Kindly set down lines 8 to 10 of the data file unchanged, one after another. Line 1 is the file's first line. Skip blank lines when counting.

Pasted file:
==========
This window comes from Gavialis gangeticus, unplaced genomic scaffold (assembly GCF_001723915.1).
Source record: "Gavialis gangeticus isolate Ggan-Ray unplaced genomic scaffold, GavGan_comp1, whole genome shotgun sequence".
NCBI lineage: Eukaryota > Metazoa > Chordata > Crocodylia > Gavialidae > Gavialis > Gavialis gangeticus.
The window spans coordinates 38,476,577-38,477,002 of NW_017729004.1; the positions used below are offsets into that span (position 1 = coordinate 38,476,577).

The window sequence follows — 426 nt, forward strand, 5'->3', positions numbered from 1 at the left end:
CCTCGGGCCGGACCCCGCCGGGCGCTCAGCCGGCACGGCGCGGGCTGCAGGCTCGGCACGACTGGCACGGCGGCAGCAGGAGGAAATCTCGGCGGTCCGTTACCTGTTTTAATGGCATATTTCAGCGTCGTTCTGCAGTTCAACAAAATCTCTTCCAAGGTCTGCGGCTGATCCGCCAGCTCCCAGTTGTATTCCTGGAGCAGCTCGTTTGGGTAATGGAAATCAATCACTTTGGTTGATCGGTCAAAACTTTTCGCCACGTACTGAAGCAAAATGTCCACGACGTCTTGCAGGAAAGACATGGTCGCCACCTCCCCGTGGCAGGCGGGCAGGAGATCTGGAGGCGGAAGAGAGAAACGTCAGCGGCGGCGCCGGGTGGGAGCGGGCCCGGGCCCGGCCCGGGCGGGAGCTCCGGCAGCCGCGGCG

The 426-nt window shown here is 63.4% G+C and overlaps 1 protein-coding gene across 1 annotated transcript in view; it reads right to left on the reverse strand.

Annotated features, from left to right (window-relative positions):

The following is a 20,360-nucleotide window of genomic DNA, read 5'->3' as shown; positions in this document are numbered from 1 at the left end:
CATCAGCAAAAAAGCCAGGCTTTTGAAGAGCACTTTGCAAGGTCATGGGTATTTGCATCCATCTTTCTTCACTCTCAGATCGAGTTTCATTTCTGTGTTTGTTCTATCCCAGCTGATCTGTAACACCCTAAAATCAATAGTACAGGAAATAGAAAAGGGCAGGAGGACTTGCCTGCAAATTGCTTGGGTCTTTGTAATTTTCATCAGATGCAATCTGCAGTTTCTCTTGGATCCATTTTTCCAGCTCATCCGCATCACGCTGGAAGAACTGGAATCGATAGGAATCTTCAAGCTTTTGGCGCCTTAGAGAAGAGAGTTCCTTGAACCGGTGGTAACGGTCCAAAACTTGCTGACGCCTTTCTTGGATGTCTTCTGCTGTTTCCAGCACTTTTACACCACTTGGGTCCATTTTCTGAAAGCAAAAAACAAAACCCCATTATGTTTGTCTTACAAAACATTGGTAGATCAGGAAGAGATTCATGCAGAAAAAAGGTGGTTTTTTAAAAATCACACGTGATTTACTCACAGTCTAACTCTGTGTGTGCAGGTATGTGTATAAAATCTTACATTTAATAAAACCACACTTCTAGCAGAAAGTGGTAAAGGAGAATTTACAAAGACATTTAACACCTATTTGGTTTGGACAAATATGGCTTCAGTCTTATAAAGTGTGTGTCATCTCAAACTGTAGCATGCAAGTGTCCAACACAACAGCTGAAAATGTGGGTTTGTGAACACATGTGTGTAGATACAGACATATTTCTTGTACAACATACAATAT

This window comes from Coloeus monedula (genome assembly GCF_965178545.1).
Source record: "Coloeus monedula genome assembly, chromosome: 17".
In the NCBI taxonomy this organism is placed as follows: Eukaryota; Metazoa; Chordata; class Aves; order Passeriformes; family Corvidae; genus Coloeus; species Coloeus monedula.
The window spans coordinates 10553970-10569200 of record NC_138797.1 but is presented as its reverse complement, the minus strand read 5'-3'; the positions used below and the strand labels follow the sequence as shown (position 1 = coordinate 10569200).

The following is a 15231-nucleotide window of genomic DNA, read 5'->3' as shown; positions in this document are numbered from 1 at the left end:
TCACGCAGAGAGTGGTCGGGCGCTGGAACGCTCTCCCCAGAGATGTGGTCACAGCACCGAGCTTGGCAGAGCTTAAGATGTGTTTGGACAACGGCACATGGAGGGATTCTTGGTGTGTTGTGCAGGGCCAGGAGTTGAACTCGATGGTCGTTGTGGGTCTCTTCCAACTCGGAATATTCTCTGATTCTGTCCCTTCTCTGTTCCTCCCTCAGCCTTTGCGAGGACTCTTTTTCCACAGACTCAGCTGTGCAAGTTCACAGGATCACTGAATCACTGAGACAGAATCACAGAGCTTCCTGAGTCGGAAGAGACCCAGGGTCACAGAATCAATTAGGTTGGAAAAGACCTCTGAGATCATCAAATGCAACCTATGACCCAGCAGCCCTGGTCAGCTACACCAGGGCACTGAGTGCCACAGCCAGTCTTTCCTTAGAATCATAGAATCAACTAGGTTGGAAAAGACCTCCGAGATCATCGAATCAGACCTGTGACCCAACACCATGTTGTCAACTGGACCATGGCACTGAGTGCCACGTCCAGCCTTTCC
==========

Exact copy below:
Annotated features, from left to right (window-relative positions):

The following is a 20,360-nucleotide window of genomic DNA, read 5'->3' as shown; positions in this document are numbered from 1 at the left end:
CATCAGCAAAAAAGCCAGGCTTTTGAAGAGCACTTTGCAAGGTCATGGGTATTTGCATCCATCTTTCTTCACTCTCAGATCGAGTTTCATTTCTGTGTTTGTTCTATCCCAGCTGATCTGTAACACCCTAAAATCAATAGTACAGGAAATAGAAAAGGGCAGGAGGACTTGCCTGCAAATTGCTTGGGTCTTTGTAATTTTCATCAGATGCAATCTGCAGTTTCTCTTGGATCCATTTTTCCAGCTCATCCGCATCACGCTGGAAGAACTGGAATCGATAGGAATCTTCAAGCTTTTGGCGCCTTAGAGAAGAGAGTTCCTTGAACCGGTGGTAACGGTCCAAAACTTGCTGACGCCTTTCTTGGATGTCTTCTGCTGTTTCCAGCACTTTTACACCACTTGGGTCCATTTTCTGAAAGCAAAAAACAAAACCCCATTATGTTTGTCTTACAAAACATTGGTAGATCAGGAAGAGATTCATGCAGAAAAAAGGTGGTTTTTTAAAAATCACACGTGATTTACTCACAGTCTAACTCTGTGTGTGCAGGTATGTGTATAAAATCTTACATTTAATAAAACCACACTTCTAGCAGAAAGTGGTAAAGGAGAATTTACAAAGACATTTAACACCTATTTGGTTTGGACAAATATGGCTTCAGTCTTATAAAGTGTGTGTCATCTCAAACTGTAGCATGCAAGTGTCCAACACAACAGCTGAAAATGTGGGTTTGTGAACACATGTGTGTAGATACAGACATATTTCTTGTACAACATACAATAT